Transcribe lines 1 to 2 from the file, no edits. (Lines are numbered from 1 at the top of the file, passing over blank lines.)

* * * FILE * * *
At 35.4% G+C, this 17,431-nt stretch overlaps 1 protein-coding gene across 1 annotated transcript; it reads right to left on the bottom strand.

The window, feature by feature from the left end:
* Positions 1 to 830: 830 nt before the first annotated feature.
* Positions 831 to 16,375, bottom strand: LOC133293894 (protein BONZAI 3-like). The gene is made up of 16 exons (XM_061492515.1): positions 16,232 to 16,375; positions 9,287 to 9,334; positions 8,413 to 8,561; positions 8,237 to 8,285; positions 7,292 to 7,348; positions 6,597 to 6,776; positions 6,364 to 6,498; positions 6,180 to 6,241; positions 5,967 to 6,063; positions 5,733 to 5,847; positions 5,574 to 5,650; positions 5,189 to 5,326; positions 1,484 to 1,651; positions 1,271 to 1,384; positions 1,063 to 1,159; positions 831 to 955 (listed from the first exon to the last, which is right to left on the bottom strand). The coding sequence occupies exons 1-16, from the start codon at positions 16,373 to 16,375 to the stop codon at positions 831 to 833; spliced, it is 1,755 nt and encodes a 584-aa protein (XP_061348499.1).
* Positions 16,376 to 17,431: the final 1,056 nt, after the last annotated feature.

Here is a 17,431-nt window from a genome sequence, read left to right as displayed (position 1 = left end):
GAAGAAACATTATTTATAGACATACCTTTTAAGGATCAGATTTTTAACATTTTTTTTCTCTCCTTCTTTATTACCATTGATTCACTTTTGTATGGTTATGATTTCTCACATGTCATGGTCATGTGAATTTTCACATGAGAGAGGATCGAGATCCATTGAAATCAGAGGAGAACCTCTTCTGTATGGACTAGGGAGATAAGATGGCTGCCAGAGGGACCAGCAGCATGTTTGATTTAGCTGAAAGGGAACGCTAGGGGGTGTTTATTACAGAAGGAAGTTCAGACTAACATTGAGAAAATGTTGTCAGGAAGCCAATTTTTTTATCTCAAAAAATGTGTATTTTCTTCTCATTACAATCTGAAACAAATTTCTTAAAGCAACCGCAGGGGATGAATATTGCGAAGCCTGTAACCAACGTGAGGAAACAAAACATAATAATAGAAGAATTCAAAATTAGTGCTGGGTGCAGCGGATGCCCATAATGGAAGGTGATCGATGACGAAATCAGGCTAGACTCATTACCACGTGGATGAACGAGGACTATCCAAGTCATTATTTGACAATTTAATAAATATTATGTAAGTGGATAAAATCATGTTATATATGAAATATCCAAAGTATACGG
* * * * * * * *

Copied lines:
At 35.4% G+C, this 17,431-nt stretch overlaps 1 protein-coding gene across 1 annotated transcript; it reads right to left on the bottom strand.

The window, feature by feature from the left end: